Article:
LIVESHIP TRADERS –(1998-2000) Bingtown is a hub of exotic trade and home to a merchant nobility famed for its liveships — rare vessels carved from wizardwood, which ripens magically into sentient awareness. The fortunes of one of Bingtown’s oldest families rest on the newly awakened liveship Vivacia. For Althea Vestrit, the ship is her rightful legacy unjustly denied her — a legacy she will risk anything to reclaim. For Althea’s young nephew Wintrow, wrenched from his religious studies and forced to serve aboard ship, Vivacia is a life sentence. But the fate of the Vestrit family — and the ship — may ultimately lie in the hands of an outsider. The ruthless pirate Kennit seeks a way to seize power over all the denizens of the Pirate Isles… and the first step of his plan requires him to capture his own liveship and bend it to his will…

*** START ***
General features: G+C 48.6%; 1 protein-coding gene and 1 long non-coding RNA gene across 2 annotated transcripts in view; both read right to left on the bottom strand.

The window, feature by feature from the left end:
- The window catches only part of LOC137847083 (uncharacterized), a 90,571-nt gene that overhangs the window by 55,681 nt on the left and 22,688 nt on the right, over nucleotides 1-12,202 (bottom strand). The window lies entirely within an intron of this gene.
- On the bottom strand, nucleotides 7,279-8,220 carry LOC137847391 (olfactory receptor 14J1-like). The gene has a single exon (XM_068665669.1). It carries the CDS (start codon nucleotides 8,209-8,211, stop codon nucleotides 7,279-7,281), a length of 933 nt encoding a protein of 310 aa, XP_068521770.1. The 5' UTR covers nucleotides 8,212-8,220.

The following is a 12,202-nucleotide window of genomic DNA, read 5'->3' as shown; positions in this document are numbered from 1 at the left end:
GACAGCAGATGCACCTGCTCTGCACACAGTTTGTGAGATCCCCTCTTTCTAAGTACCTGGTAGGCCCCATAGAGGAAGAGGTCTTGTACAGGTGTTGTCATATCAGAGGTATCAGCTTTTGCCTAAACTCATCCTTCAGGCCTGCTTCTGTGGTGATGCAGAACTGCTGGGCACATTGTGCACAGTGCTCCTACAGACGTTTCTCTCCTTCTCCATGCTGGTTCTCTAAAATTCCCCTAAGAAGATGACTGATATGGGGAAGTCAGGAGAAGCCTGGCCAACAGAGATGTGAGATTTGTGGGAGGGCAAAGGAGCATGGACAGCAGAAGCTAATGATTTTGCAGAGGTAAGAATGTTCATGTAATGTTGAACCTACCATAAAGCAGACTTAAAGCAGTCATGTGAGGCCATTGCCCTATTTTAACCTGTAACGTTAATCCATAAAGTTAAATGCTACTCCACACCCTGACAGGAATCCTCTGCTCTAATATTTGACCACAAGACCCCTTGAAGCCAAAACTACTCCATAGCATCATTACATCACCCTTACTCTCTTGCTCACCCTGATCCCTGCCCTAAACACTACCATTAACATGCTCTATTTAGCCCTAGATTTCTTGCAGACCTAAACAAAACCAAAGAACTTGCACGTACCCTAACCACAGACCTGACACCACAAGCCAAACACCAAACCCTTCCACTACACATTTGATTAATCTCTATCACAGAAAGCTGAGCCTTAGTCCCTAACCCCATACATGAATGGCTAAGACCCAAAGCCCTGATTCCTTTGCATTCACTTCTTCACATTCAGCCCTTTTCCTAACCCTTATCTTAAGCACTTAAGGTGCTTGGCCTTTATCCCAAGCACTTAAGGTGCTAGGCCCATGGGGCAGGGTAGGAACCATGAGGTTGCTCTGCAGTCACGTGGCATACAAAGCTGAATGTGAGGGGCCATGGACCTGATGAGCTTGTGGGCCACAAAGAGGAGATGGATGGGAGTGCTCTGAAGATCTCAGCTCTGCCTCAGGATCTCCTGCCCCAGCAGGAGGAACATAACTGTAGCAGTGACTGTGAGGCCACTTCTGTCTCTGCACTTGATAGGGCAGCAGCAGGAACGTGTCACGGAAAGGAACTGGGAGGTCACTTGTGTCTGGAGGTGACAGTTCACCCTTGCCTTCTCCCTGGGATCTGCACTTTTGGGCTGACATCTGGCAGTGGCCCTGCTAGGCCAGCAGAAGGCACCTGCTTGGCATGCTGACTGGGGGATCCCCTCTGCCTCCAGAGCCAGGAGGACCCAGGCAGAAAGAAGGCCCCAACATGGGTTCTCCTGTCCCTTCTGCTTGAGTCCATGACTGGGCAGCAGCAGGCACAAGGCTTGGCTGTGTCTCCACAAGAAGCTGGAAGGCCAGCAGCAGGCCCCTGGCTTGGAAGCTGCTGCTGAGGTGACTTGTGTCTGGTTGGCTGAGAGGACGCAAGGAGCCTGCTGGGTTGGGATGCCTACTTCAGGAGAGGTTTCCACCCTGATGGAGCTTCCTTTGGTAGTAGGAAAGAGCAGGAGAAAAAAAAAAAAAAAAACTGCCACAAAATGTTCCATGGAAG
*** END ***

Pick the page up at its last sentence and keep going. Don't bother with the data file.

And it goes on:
TAWNY MAN — (2001-2003) For fifteen years FitzChivalry Farseer has lived in self-imposed exile, assumed to be dead by almost all who once cared about him. But that is about to change when destiny seeks him once again. Prince Dutiful, the young heir to the Farseer throne, has vanished and FitzChivalry, possessed of magical skills both royal and profane, is the only one who can retrieve him in time for his betrothal ceremony — thus sparing the Six Duchies profound political embarrassment… or worse. But even Fitz does not suspect the web of treachery that awaits him or how his loyalties to his Queen, his partner, and those who share his magic will be tested to The breaking point.